You cannot deny him. Once the subject of derision, Carlos Santana is now the team’s hottest hitter (picking up the slack for a suddenly slumping slugger in Left). After bottoming out at a .532 OPS on April 18th, he’s put up a .908 OPS to bring his season total into respectable territory. Such a drastic turnaround usually signals a change in approach, and upon a perfunctory inspection, that seemed to be the case. Bear witness to these rolling graphs, and understand my initial hypothesis – that Carlos Santana, walk-master supreme, was walking too much.
A walk is a positive contribution. If you gave me a choice between a walk and an out, I’d take the walk every time (unless the walk was a 20 mile hike, then I’d take whatever out you gave me). It’s hard for me to ignore what the graph above might suggest though – that perhaps he was walking at the expense of hits. If his passivity was keeping him from capitalizing on hittable pitches then it should show up elsewhere in his stats. A look at his plate discipline numbers should be illuminating.
Well, this was unexpected. His swing rate is about the same as it was before he caught fire. So…no. We can’t say he was too passive before, as he’s just as passive now. The walks, then, are not to blame for his struggles. The major differences as highlighted –
- He’s making contact at a much higher rate – especially on pitches outside the strike zone. This isn’t necessarily a good thing – hitters tend to make better contact on pitches in the zone. In Santana’s case, though, it’s been a boon to his production – he went from a .282 wOBA on pitches outside the zone to a .352 wOBA – roughly the equivalent of going from Billy Hamilton to Jose Altuve.
- He’s seeing more pitches in the strike zone. Previously, he was near bottom of league. As he floundered, pitchers stopped going away from him. Now he sees strikes at about the league average rate.
When I started looking into this, I thought I’d see either a positive confirmation of my hypothesis, OR to see a drastic difference in BABIP to explain his turnaround. BABIP is a tricky creature, a mythical stat that has turned into the go-to for any stats-friendly fan looking to explain an uncharacteristic slump or hot streak. Santana’s BABIP has gone from a pitiful .161 BABIP to…. a still pretty unsightly .182. So…where’s the turnaround?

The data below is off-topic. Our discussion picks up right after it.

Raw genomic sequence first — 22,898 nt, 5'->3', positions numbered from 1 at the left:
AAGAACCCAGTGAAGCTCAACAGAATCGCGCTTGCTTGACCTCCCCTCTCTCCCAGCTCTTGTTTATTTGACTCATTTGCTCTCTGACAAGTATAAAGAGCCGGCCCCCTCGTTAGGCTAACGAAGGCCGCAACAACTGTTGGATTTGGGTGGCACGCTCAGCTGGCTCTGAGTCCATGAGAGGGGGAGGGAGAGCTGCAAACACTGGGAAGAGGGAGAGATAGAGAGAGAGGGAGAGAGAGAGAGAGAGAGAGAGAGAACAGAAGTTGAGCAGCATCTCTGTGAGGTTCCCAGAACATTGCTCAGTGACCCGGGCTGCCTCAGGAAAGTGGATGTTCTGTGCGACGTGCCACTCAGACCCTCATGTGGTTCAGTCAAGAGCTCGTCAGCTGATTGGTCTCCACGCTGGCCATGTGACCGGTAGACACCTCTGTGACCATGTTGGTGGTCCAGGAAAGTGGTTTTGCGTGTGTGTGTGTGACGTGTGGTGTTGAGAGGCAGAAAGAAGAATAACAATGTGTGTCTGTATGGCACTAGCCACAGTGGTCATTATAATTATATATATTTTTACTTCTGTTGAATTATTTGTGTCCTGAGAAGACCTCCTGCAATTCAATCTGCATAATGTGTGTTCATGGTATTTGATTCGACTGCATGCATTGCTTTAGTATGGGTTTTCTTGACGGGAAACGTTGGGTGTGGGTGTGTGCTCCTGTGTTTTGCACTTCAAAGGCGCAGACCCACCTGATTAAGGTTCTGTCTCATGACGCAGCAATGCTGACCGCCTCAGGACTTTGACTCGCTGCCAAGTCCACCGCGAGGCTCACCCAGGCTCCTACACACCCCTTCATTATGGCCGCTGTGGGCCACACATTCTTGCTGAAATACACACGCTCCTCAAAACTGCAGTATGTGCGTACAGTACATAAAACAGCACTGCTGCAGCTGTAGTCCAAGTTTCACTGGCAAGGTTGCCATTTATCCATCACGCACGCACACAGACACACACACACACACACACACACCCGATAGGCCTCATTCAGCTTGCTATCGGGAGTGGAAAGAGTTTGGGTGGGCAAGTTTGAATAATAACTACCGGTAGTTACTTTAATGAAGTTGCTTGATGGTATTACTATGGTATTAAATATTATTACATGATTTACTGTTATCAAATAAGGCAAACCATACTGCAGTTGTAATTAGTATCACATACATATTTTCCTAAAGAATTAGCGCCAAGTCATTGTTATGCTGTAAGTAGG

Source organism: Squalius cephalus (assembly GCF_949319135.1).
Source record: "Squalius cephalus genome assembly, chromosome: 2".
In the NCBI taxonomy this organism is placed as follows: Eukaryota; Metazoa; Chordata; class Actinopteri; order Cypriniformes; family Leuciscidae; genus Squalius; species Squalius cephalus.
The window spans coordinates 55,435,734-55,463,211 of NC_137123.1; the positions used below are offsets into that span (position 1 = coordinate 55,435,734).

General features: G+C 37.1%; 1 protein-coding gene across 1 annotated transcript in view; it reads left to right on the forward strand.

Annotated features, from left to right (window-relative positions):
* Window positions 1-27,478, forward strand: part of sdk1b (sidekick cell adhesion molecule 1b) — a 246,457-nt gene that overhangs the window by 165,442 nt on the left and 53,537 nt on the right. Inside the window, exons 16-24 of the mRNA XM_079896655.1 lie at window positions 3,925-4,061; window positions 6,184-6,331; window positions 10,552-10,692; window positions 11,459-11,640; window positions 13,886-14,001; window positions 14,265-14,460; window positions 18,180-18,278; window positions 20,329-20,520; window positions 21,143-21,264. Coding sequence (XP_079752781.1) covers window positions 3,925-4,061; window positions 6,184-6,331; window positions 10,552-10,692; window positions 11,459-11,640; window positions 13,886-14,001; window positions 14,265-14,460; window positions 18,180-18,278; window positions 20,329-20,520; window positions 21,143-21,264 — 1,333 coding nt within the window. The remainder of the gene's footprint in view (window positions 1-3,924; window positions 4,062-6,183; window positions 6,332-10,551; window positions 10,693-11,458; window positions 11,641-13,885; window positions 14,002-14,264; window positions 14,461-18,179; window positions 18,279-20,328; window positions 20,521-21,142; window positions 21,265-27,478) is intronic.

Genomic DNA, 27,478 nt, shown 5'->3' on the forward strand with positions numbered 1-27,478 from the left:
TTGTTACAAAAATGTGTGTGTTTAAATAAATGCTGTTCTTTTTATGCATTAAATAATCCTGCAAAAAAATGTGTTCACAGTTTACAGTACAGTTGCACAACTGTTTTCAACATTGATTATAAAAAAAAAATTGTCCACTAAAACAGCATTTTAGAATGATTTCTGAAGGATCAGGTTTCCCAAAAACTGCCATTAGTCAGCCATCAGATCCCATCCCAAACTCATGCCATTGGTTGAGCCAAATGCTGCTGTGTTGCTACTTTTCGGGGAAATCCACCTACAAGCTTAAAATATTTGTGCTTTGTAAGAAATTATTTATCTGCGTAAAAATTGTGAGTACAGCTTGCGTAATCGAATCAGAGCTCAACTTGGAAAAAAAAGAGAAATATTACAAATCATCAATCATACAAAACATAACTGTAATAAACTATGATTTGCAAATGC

Turns out, it’s all in the power. His HR/FB% was about half of his career average of 13.8% in the early going. Since? It’s recovered back to it’s normal level. He’s making more contact, he’s making better contact, and the results are following. People were right to raise an eyebrow after his early struggles, but the S.S. Santana has corrected its course.
Weekly Record: 3-1
Standout Hitter: Nick Williams. The reluctant hero has been on fire as a pinch hitter. One plate appearance is all that he’s needed to change the flow of a game – his 3-run shot carried the team to victory over the Mets on 5/13. Up to last week, Williams struggled at the plate, reaching base about 29% of the time. Since then, he’s failed to reach base 29% of the time (That means he’s reached base 71% of the time, for you math wiz’s out there). Fire emoji, fire emoji, fire emoji.
Standout Pitcher: Nick Pivetta. Another excellent start for the young up and comer. Pivetta held the (admittedly not very good) Orioles to a single run while striking out 11 in 7 innings. Pivetta rounds out a formidable front-end of the rotation with Aaron Nola and Jake Arrieta that should keep the Phillies competitive in many games this year.
Sit-Down Hitter: Maikel Franco. Two singles and a walk in 4 games isn’t going to cut it. Franco has been at times their best hitter, and at times their worst. This might just be who he is now, which overall is…adequate.
Sit-Down Pitcher: Hector Neris. The Phillies would have a 9-game win streak if it weren’t for Neris’s missteps. He’s probably lost his job as the closer. ‘Nuff said.
Around the League Round-Up
- Tim Tebow Dingers Hit: 4
- Albert Pujols is a shell of what he once was, so it’s hard to keep in perspective just how good he used to be. Recently, he became the 32nd player ever to eclipse the 3,000 hit mark. He might be the worst player in baseball now, but he’s had one of the best careers ever.
- James Paxton, fresh off of a 16-strikeout game, one-upped himself by pitching a no hitter in Toronto. Impressively, he only needed 99 pitches to complete the no-no.
- Brandon Mann, drafted in 2002, made his major league debut on Sunday. That’s not quitting on your dreams.
- This is only the second worst swing I’ve seen all week.
- And THIS is the worst swing.
- Think Bartolo Colon can’t field? Think again.